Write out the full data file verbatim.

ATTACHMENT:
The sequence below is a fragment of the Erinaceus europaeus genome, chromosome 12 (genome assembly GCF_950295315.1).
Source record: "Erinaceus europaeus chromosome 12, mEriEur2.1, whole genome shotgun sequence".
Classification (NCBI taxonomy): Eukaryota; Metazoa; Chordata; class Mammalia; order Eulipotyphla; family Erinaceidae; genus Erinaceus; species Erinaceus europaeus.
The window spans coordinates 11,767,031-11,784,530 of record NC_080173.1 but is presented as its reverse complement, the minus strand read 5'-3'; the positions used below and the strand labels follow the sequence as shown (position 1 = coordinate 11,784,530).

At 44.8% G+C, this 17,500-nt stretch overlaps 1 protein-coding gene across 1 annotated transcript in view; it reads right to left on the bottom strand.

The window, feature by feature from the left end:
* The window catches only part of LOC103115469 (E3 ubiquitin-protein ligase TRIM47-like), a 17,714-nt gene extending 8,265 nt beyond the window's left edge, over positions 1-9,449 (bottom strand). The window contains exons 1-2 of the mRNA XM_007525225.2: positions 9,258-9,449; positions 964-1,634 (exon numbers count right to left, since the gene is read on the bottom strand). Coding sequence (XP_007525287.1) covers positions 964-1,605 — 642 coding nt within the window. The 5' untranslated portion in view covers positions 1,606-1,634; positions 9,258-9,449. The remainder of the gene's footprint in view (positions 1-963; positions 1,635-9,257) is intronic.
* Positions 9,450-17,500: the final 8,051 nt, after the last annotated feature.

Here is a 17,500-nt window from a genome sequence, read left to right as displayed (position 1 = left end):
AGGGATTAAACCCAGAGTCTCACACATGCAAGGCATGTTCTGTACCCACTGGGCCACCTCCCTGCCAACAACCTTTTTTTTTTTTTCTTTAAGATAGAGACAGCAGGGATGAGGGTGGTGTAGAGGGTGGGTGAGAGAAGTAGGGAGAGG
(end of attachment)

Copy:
The sequence below is a fragment of the Erinaceus europaeus genome, chromosome 12 (genome assembly GCF_950295315.1).
Source record: "Erinaceus europaeus chromosome 12, mEriEur2.1, whole genome shotgun sequence".
Classification (NCBI taxonomy): Eukaryota; Metazoa; Chordata; class Mammalia; order Eulipotyphla; family Erinaceidae; genus Erinaceus; species Erinaceus europaeus.
The window spans coordinates 11,767,031-11,784,530 of record NC_080173.1 but is presented as its reverse complement, the minus strand read 5'-3'; the positions used below and the strand labels follow the sequence as shown (position 1 = coordinate 11,784,530).

At 44.8% G+C, this 17,500-nt stretch overlaps 1 protein-coding gene across 1 annotated transcript in view; it reads right to left on the bottom strand.

The window, feature by feature from the left end:
* The window catches only part of LOC103115469 (E3 ubiquitin-protein ligase TRIM47-like), a 17,714-nt gene extending 8,265 nt beyond the window's left edge, over positions 1-9,449 (bottom strand). The window contains exons 1-2 of the mRNA XM_007525225.2: positions 9,258-9,449; positions 964-1,634 (exon numbers count right to left, since the gene is read on the bottom strand). Coding sequence (XP_007525287.1) covers positions 964-1,605 — 642 coding nt within the window. The 5' untranslated portion in view covers positions 1,606-1,634; positions 9,258-9,449. The remainder of the gene's footprint in view (positions 1-963; positions 1,635-9,257) is intronic.
* Positions 9,450-17,500: the final 8,051 nt, after the last annotated feature.

Here is a 17,500-nt window from a genome sequence, read left to right as displayed (position 1 = left end):
AGGGATTAAACCCAGAGTCTCACACATGCAAGGCATGTTCTGTACCCACTGGGCCACCTCCCTGCCAACAACCTTTTTTTTTTTTTCTTTAAGATAGAGACAGCAGGGATGAGGGTGGTGTAGAGGGTGGGTGAGAGAAGTAGGGAGAGG